The Lonely War: One Woman’s Account of the Struggle for Modern Iran
In The Lonely War, Fathi interweaves her story with that of the country she left behind, showing how Iran is locked in a battle between hardliners and reformers that dates back to the country’s 1979 revolution. Fathi was nine years old when that uprising replaced the Iranian shah with a radical Islamic regime. Her father, an official at a government ministry, was fired for wearing a necktie and knowing English; to support his family he was forced to labor in an orchard hundreds of miles from Tehran. At the same time, the family’s destitute, uneducated housekeeper was able to retire and purchase a modern apartment—all because her family supported the new regime.
As Fathi shows, changes like these caused decades of inequality—especially for the poor and for women—to vanish overnight. Yet a new breed of tyranny took its place, as she discovered when she began her journalistic career. Fathi quickly confronted the upper limits of opportunity for women in the new Iran and earned the enmity of the country’s ruthless intelligence service. But while she and many other Iranians have fled for the safety of the West, millions of their middleclass countrymen—many of them the same people whom the regime once lifted out of poverty—continue pushing for more personal freedoms and a renewed relationship with the outside world.
Drawing on over two decades of reporting and extensive interviews with both ordinary Iranians and high-level officials before and since her departure, Fathi describes Iran’s awakening alongside her own, revealing how moderates are steadily retaking the country.
Trapp’s seven children. We ran around the pool and sang “Do do doshab Nakhabidam, Re rooyeh mahat didam,” meaning, “I did not sleep for two nights, until I saw your beautiful face.” The rest of the song rhymed with Julie Andrews’s “Doe a deer, a female deer, Ray a drop of golden sun,” but was a diﬀerent lyric in Persian. We weren’t deprived of Western movies for long. By the mid-1980s, ﬁrst-run American movies were arriving in Iran soon after they opened in the United States. But because of the
another helicopter returned the body in a metal coﬃn. By the end of the day, eight people had been crushed to death. These were the masses that Khomeini had galvanized; for them his word had been law, but now without him no one could control them. The foreign radio stations my father listened to, Israel Radio, the VOA, and the BBC, constantly proclaimed that the Islamic Republic was faced with a crisis: no one was able to replace him. He’d embodied the power that he had amassed as one individual,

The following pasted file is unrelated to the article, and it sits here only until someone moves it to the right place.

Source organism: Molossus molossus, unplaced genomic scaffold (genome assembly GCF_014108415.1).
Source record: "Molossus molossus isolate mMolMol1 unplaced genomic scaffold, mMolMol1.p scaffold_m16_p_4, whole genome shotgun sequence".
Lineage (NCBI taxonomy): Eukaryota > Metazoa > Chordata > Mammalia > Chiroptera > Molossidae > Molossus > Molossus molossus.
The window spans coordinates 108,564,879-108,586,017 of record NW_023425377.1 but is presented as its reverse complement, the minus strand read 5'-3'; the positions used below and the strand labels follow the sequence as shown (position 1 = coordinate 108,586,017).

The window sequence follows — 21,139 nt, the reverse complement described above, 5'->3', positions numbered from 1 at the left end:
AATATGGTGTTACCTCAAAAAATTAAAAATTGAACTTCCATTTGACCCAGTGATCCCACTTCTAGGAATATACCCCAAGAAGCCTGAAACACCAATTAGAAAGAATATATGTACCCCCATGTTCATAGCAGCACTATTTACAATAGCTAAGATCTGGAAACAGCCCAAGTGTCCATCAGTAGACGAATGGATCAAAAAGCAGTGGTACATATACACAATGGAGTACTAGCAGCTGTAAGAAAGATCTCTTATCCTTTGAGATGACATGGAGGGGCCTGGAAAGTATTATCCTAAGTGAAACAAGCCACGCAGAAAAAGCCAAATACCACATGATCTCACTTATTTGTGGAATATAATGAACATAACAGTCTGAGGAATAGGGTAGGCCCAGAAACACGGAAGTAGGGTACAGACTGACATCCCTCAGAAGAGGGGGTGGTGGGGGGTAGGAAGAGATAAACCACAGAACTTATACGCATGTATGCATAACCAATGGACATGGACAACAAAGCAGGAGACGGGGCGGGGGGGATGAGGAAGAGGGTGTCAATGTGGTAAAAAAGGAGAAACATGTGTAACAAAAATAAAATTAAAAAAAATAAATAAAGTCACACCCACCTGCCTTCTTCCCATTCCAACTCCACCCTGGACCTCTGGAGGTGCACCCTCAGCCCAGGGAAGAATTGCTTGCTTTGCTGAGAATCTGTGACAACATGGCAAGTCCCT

their brothers, husbands, or fathers, and the judge exploded at Kar for her transgression. “How dare you speak to a strange man in my court,” he yelled. “Get the hell out or I’ll have you 146 The Lonely War kicked out.” She resigned as the man’s lawyer but continued her work on behalf of other clients. Her subsequent victories in Islamic courts would make her the most popular lawyer among defendants on death row. The third pioneering activist is Shahla Lahiji. A publisher, she publishes books
and I already knew that her name was on the “death list”—an ominous list of eighty dissidents and public ﬁgures (including the four victims of the chain murders) that I had received via fax, as had many other journalists. Many activists, she said, had locked themselves in their homes, feeling vulnerable and helpless. Along with ﬁfty other intellectuals, Ebadi had written a letter to Khatami, appealing to him to use his power as president to ﬁnd the murderers. She advised me to carry my cell phone
eventually forced the king to cancel the tobacco concession he had granted to Great Britain. (Golestan Palace Collection) Reza Shah, the founder of Pahlavi dynasty, and his five children. The British forced Reza Shah from his throne in 1941. His eldest son, the future Mohammad Reza Shah, stands second from left. (Etelaat) The author in 1978. I wore T-shirts and shorts before the revolution, and was free to swim in the pool at our housing complex. (Author’s collection) After the 1979